Mar. 7th, 2010 11:06 am
twistdfateangel: (sea turtle)
 So cute!

"The most famous were produced in the mid to late Edo period with Western clockwork mechanisms, though sand, mercury and even steam power were used. The 'Chahakobi Ningyo', or tea-serving doll is perhaps the most famous, and was the first 'home entertainment' robot used in Japan...When the host placed a teacup on the tea tray held by the doll, it would move straight to the guest, and when the guest took the tea it would stop and wait. When the guest drank the tea and put the cup back on the tray, it would turn around and go back to the host. Once activated, it moves its dragging foot, and advances nodding its head up and down. In addition, it was also equipped with a mechanism by which the host, having measured by eye the distance to the guest, could set in advance the place where it would turn around. It used a cam and spring rather than a bevel gear to change directions. (SCHDOT 1988, p 61) Traditionally, the spring used in the mechanism was made from the baleen of a whale.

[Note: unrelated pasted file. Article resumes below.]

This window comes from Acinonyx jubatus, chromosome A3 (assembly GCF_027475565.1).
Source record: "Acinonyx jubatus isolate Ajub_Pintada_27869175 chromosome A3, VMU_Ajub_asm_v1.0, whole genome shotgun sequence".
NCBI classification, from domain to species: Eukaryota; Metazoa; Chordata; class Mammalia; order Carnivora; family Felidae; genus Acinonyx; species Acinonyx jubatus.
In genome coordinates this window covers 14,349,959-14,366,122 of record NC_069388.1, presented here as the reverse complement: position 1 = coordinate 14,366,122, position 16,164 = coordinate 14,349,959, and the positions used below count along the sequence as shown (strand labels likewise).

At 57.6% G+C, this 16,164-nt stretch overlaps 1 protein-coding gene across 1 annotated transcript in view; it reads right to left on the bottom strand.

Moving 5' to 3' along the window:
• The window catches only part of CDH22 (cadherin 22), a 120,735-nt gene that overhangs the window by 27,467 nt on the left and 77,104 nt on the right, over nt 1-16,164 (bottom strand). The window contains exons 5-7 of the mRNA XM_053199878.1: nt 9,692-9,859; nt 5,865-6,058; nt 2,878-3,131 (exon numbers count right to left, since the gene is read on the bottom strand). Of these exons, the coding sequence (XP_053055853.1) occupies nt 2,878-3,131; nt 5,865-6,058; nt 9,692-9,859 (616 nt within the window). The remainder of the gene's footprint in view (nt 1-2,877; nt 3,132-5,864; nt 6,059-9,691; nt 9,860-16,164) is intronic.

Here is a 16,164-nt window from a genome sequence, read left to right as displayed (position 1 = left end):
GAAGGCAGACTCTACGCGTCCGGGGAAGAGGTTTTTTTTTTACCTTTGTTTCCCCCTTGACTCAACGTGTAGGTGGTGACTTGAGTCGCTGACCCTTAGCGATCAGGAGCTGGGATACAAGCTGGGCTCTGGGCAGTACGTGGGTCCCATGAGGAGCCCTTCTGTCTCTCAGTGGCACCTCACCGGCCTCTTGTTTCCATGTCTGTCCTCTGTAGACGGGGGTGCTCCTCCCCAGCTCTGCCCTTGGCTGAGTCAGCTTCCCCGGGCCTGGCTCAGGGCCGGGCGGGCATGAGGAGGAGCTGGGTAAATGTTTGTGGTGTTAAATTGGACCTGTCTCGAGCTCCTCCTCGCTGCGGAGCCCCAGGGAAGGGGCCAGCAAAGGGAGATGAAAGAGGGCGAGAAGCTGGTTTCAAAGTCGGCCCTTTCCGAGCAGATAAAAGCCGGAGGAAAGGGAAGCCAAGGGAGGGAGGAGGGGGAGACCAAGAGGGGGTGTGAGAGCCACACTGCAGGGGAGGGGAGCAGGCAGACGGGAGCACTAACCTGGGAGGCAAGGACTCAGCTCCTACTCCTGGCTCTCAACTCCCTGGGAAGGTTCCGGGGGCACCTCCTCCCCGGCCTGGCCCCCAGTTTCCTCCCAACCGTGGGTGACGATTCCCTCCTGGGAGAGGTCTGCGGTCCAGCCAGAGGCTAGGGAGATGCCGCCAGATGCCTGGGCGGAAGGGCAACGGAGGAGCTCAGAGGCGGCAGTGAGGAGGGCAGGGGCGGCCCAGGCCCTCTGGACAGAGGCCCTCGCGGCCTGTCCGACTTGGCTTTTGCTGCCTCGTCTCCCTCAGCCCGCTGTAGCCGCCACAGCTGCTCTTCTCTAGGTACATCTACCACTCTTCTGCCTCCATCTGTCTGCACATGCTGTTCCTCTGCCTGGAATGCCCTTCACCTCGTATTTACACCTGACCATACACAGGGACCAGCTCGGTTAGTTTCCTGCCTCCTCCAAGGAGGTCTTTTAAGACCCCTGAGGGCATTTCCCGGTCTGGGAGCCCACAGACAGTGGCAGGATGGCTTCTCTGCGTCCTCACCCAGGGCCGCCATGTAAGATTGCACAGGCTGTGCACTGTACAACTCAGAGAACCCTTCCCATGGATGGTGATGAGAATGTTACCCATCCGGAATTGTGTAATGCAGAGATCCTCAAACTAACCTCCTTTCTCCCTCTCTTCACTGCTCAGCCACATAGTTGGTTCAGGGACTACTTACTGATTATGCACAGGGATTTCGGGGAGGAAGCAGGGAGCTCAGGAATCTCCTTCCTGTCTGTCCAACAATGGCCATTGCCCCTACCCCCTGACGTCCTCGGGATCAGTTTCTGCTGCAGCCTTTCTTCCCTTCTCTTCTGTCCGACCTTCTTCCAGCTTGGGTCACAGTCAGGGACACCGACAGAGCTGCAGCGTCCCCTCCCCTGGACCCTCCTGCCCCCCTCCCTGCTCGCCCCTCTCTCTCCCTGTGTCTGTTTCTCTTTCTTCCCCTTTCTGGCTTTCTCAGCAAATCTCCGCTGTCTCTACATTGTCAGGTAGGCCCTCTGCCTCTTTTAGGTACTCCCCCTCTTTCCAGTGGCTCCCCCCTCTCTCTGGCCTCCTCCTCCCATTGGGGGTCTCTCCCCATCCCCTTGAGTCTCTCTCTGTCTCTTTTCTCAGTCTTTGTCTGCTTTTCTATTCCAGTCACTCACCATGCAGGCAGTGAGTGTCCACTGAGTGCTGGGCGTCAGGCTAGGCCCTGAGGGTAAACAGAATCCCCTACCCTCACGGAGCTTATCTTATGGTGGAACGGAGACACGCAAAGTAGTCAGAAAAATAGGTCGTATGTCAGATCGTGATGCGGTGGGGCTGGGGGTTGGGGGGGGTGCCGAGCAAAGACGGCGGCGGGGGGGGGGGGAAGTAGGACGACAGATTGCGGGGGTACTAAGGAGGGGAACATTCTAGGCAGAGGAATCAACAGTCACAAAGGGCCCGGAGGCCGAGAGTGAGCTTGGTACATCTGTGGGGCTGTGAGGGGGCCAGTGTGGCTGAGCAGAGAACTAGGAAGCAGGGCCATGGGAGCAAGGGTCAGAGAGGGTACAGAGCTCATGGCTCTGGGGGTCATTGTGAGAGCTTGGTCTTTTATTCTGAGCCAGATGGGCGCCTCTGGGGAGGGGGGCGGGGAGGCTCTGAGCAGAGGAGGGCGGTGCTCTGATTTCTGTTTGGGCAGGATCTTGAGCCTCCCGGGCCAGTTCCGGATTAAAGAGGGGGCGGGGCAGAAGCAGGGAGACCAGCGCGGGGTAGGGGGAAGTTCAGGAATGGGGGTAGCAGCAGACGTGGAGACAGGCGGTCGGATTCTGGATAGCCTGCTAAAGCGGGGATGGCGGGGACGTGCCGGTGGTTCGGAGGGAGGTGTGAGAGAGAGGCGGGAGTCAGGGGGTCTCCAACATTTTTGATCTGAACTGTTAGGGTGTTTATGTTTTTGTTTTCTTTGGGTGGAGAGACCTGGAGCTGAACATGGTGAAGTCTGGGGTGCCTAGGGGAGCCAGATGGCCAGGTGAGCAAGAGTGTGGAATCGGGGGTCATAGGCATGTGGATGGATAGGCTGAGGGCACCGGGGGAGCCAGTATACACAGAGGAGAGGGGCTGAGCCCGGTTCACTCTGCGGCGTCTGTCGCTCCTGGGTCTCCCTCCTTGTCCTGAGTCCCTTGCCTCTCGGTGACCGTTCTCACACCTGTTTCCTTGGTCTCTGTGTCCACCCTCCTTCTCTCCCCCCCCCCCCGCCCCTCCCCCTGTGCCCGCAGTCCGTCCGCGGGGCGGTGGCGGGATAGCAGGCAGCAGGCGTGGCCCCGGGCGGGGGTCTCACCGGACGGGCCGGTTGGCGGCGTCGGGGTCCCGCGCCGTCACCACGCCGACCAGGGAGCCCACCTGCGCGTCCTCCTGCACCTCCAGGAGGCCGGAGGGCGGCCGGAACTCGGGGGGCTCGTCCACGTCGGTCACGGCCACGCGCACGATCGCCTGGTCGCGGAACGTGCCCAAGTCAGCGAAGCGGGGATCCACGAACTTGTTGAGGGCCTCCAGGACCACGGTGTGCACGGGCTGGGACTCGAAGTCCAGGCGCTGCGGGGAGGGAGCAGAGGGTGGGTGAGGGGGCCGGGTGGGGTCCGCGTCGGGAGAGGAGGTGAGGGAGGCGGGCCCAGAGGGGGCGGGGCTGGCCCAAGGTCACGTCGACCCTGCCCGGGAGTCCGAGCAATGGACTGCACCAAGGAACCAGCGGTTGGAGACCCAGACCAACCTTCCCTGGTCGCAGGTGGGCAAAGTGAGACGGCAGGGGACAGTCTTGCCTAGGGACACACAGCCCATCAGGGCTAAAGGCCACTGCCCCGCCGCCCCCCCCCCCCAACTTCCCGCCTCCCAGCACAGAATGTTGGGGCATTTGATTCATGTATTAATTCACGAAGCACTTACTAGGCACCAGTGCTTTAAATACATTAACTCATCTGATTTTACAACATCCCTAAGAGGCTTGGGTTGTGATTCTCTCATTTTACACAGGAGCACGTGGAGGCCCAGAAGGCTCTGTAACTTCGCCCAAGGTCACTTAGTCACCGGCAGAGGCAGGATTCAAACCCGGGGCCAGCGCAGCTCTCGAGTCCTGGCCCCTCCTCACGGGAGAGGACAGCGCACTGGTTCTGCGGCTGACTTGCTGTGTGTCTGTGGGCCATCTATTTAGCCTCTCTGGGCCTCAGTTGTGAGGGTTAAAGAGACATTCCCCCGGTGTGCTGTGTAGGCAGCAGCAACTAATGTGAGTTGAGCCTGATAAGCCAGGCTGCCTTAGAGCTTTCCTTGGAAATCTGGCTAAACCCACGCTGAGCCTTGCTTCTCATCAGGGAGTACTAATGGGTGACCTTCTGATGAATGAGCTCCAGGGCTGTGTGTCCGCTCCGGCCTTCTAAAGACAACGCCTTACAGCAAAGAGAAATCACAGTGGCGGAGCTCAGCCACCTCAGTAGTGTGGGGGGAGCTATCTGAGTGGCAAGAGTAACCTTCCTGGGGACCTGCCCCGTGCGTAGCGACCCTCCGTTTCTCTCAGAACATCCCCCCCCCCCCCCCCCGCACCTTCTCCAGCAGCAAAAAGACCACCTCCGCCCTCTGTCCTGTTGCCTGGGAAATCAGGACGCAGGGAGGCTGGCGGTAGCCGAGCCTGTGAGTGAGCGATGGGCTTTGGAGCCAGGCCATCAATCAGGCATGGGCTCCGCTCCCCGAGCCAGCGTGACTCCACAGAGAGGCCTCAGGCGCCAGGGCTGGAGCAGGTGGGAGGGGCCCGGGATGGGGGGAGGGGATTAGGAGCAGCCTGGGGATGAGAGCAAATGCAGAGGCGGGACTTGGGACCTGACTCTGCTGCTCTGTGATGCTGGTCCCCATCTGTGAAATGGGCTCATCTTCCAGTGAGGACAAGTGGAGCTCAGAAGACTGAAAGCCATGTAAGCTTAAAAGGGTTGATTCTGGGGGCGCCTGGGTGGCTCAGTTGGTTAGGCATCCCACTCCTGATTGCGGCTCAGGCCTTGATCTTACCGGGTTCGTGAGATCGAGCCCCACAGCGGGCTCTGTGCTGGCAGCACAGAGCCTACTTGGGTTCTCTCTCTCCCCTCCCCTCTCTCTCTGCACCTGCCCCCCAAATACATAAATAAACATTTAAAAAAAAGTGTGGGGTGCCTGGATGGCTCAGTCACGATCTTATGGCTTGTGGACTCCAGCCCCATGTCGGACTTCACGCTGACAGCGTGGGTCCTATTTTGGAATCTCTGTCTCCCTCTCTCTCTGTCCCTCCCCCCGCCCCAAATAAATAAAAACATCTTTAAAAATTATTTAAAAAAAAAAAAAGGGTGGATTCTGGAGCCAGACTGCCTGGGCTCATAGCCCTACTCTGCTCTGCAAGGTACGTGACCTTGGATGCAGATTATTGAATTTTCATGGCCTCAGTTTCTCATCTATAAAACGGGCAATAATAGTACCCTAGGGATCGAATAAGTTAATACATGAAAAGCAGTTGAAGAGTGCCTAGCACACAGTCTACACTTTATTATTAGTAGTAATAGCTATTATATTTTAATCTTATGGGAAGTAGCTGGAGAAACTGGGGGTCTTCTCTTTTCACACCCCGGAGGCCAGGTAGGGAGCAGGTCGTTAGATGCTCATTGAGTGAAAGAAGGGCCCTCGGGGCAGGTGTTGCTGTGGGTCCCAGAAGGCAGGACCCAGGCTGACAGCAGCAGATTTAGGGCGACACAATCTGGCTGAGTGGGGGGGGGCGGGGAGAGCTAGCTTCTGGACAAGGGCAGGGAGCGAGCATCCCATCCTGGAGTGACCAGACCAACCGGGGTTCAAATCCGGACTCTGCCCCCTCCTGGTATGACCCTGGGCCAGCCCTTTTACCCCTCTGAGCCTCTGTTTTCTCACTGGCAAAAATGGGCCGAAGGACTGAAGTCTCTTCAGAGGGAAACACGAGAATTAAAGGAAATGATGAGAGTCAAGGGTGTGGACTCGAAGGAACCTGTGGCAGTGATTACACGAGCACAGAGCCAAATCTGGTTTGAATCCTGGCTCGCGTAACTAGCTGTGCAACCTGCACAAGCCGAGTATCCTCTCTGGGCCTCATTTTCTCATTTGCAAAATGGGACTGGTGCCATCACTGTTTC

Under the current classification system of the JIRA (Japan Industrial Robot Association), the Chahakobi Ningyo is a fixed sequence robot. (SCHODT 1988, p 57)

The tea-serving doll is not only excellent from a mechanical perspective, but it also displays an intriguingly human essence. Historically, its existence provided entertainment, and functioned as a way of deepening communication between a host and guest."

twistdfateangel: (Default)
I'm taking the plunge into Lolita style. By Easter, I'd like to have at least one "formal" and one "casual" coordinate. I'm not going to live la vie quaintrelle. I don't have the time, money, or patience, though I'm fascinated by the aspects of the lifestyle, especially the cuisine, which seems to be mostly sweets (at least, I have yet to see a Lolita blog showcasing pasta or steak recipes).

While watching Ramsay's F Word on BBC-America, I saw a lovely recipe for a summer berry and champagne soup with floating vanilla meringue island and I wish I paid better attention to the whole thing. But now, I'm thinking, you can't eat sweets all the time! You'd blow up like Violet Beauregarde. La Carmina may have had a few recipes, but the Lolita community online seems to find her distasteful (though I read her cookbook and loved it).

So, what does one eat before the sweets at a Lolita tea/picnic/what-have-you, when lifestylers want to be dainty and cute and the non-lifers just want something filling?


twistdfateangel: (Default)

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